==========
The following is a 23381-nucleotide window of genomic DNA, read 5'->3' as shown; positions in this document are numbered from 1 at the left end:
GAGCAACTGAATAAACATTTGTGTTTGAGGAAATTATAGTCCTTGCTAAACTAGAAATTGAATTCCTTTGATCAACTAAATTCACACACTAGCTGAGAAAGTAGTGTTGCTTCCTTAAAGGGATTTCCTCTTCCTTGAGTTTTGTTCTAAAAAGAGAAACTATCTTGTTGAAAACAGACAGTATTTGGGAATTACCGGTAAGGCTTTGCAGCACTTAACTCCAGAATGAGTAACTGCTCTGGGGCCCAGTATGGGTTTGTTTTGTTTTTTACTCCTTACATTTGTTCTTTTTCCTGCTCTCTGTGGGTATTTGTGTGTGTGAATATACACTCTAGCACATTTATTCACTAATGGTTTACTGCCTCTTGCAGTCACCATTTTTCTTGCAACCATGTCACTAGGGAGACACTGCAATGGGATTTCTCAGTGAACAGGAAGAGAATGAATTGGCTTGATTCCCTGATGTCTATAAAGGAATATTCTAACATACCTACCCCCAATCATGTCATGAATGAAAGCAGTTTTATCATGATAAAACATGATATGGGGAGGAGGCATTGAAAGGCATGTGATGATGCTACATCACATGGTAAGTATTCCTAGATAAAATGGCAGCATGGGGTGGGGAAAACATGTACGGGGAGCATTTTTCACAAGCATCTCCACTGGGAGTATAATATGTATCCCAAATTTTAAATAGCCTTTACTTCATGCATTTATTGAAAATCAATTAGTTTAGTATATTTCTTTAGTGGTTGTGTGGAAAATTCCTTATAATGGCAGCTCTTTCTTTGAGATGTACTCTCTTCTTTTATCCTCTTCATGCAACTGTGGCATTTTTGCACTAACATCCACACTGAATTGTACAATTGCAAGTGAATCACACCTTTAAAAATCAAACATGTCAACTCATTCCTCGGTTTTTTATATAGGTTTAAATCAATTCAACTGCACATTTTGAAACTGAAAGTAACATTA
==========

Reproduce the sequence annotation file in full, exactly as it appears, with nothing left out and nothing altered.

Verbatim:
The following is a 23381-nucleotide window of genomic DNA, read 5'->3' as shown; positions in this document are numbered from 1 at the left end:
GAGCAACTGAATAAACATTTGTGTTTGAGGAAATTATAGTCCTTGCTAAACTAGAAATTGAATTCCTTTGATCAACTAAATTCACACACTAGCTGAGAAAGTAGTGTTGCTTCCTTAAAGGGATTTCCTCTTCCTTGAGTTTTGTTCTAAAAAGAGAAACTATCTTGTTGAAAACAGACAGTATTTGGGAATTACCGGTAAGGCTTTGCAGCACTTAACTCCAGAATGAGTAACTGCTCTGGGGCCCAGTATGGGTTTGTTTTGTTTTTTACTCCTTACATTTGTTCTTTTTCCTGCTCTCTGTGGGTATTTGTGTGTGTGAATATACACTCTAGCACATTTATTCACTAATGGTTTACTGCCTCTTGCAGTCACCATTTTTCTTGCAACCATGTCACTAGGGAGACACTGCAATGGGATTTCTCAGTGAACAGGAAGAGAATGAATTGGCTTGATTCCCTGATGTCTATAAAGGAATATTCTAACATACCTACCCCCAATCATGTCATGAATGAAAGCAGTTTTATCATGATAAAACATGATATGGGGAGGAGGCATTGAAAGGCATGTGATGATGCTACATCACATGGTAAGTATTCCTAGATAAAATGGCAGCATGGGGTGGGGAAAACATGTACGGGGAGCATTTTTCACAAGCATCTCCACTGGGAGTATAATATGTATCCCAAATTTTAAATAGCCTTTACTTCATGCATTTATTGAAAATCAATTAGTTTAGTATATTTCTTTAGTGGTTGTGTGGAAAATTCCTTATAATGGCAGCTCTTTCTTTGAGATGTACTCTCTTCTTTTATCCTCTTCATGCAACTGTGGCATTTTTGCACTAACATCCACACTGAATTGTACAATTGCAAGTGAATCACACCTTTAAAAATCAAACATGTCAACTCATTCCTCGGTTTTTTATATAGGTTTAAATCAATTCAACTGCACATTTTGAAACTGAAAGTAACATTA